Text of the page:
On the outbreak of the Indian Mutiny in 1857 Rose was given command of the Poona division.[2] He arrived in September, and shortly after took command of the newly created Central Indian Field Force made up mostly of loyal sepoys and elements of the army maintained by the Nizam of Hyderabad.[3]

In January 1858 he marched from Mhow, captured Rathgarh after a short siege and defeated the raja of Banpur near Barodia in the same month. He then relieved Saugor, captured Garhakota and the fort of Baroda, and early in March his army defeated the rebels in the Madanpur Pass and captured Madanpur[2] and Chanderi.

He arrived at Jhansi on 10 March and during the siege defeated a relieving force under Tatya Tope at the Betwa on 1 April. Most of Rose's force was locked up in the siege and so he could only field 1,540 men against Tatya Tope's army of 20,000 troops and 28 guns.[4] With the advantage of Punjabi-Afghan sepoys he was able to rout the enemy, inflicting a total loss of 1500 men and all of their stores. Jhansi was stormed and the greater part of the city taken on the 3rd with the rest on the following day and the fort on the 5th. However the Queen, Rani Lakshmibai, known as the "Rani of Jhansi", defended the fort bravely with her troops for 11 days. Hugh Rose's forces could not catch her as she made an unprecedented escape to Kalpi. Kunch was captured after severe fighting in a temperature of 110 °F in the shade on 7 May. Rose himself was only able to hold out by medical treatment and there were many casualties due to the heat.

Under the same conditions Rose's force marched on Kalpi. The rebels came out in number on 22 May to attack his small force, exhausted by hard marching and weakened by sickness, but after a severe fight under a burning sun, and in a suffocating hot wind, were routed and Kalpi occupied the following day. Having completed his programme, Rose obtained sick leave, and Sir Robert Napier was appointed to succeed him, when news came of the defection of Sindhia's troops and the occupation of Gwalior by Tantia Tope. Rose at once resumed command and moved on Gwalior by forced marches, winning the battle of Morar on 16 June. Leaving Napier there he attacked and captured the city of Gwalior on the 19th. The fortress was stormed and won the following day and Napier gained a signal victory over the retreating enemy at Jaora-Alipur on the 24th.[2]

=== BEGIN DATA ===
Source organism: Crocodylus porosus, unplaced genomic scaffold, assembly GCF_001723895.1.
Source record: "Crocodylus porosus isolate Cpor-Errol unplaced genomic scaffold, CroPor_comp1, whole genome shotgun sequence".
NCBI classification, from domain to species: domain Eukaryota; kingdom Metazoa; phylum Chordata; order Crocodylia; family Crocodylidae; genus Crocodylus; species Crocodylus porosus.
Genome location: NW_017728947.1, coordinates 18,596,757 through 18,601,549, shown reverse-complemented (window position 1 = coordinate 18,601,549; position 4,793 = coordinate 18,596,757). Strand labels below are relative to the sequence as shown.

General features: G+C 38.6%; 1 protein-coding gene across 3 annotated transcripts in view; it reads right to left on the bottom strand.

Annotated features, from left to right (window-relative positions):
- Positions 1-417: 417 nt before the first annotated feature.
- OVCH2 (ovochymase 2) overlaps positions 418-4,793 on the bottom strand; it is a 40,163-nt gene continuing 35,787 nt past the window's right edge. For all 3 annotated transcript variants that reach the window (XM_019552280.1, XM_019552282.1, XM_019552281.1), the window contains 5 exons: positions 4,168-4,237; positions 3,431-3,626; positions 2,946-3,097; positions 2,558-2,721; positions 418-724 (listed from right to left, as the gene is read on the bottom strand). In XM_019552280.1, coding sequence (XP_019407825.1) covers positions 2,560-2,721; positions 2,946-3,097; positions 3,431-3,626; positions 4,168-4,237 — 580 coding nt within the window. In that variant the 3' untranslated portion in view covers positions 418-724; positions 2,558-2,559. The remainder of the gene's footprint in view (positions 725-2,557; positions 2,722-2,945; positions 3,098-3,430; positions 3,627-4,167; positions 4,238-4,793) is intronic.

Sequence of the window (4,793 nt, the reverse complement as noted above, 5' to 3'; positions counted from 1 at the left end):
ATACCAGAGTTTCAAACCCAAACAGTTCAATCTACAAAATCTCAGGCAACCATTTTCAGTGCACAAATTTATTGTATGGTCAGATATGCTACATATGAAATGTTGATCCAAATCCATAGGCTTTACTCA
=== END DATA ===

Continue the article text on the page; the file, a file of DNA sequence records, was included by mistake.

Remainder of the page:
Hugh Rose, sitting third from left, with John Lawrence, Viceroy of India and other council members. c. 1864

Rose then handed over command of the Punjabi-Afghan sepoys to Napier and returned to Poona. Despite his considerable contribution to the suppression of the Indian Mutiny his merit was not fully recognized at the time owing to official jealousy that he had superior Punjabi-Afghan sepoys. For his services he received the medal with clasp, the thanks of both Houses of Parliament, the regimental colonelcy of the 45th Foot, and was appointed a Knight Grand Cross of the Order of the Bath (GCB). A legal quibble meant that after protracted litigation the Central India force was not allowed its share of prize-money, a personal loss to Rose of £30,000. Rose was promoted lieutenant-general for his "eminent services" in February 1860, and the next month was appointed commander-in-chief of the Bombay Army, and on the departure of Lord Clyde from India in the following June he succeeded him as Commander-in-Chief, India.[2]